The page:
NOVEL REFLECTIONS ON THE AMERICAN DREAM
NARRATOR: Wharton's book was met with great acclaim. It was a glimpse into a privileged world, and for many readers, that held irresistible allure. But, perhaps more importantly, THE HOUSE OF MIRTH seemed to confirm the morality of its day: Lily, the fallen woman, dies a tragic death.
The book was Wharton's first bestseller. It not only established her in American letters, but also afforded her greater independence from her husband, Teddy, whom she divorced a few years later.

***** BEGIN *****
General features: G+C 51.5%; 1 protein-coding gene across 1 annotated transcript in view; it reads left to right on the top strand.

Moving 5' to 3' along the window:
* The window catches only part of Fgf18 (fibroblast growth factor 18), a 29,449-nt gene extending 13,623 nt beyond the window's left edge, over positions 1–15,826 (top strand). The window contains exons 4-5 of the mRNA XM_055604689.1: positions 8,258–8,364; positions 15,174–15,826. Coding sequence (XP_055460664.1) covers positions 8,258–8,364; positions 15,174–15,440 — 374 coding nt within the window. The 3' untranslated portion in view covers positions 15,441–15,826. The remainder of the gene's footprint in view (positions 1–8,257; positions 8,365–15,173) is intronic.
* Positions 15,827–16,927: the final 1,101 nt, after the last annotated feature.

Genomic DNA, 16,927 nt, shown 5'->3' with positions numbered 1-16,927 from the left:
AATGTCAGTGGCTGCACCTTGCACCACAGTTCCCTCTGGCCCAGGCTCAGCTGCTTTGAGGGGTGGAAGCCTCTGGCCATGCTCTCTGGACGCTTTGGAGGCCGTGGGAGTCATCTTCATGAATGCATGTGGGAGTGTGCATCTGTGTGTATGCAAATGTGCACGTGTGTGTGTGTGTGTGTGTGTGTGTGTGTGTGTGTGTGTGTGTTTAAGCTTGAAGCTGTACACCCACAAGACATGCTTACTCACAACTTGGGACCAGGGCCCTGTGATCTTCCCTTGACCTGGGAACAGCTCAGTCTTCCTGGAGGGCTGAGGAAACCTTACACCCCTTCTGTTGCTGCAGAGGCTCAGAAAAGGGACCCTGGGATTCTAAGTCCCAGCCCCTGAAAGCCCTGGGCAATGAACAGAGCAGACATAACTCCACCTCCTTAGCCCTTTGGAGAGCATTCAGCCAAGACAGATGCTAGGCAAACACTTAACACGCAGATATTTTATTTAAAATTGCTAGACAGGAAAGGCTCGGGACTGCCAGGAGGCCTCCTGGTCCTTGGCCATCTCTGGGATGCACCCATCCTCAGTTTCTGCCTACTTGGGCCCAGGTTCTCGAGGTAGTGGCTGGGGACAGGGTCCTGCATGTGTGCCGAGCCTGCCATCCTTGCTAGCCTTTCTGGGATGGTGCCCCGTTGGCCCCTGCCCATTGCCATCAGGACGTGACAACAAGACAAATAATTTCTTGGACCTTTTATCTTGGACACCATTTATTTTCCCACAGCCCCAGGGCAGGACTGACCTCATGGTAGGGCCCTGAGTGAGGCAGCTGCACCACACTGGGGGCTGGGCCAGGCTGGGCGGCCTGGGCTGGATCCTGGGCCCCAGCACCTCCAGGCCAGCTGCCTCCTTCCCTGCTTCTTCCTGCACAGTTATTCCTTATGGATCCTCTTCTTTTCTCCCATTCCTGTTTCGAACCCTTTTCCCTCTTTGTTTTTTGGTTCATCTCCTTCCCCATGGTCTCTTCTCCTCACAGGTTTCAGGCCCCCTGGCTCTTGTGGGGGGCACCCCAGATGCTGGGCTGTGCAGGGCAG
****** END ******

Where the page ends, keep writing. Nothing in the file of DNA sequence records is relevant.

From that time on she had many, many deep friendships. She even had a love affair. But, she never married again, and she arranged her life more and more the way she wanted it. Two houses in France -- one outside Paris and one in the South. And she had her friends visiting and she wrote every morning in bed and at 12 o'clock got dressed for the day. I mean she really arranged her life the way she wanted it arranged.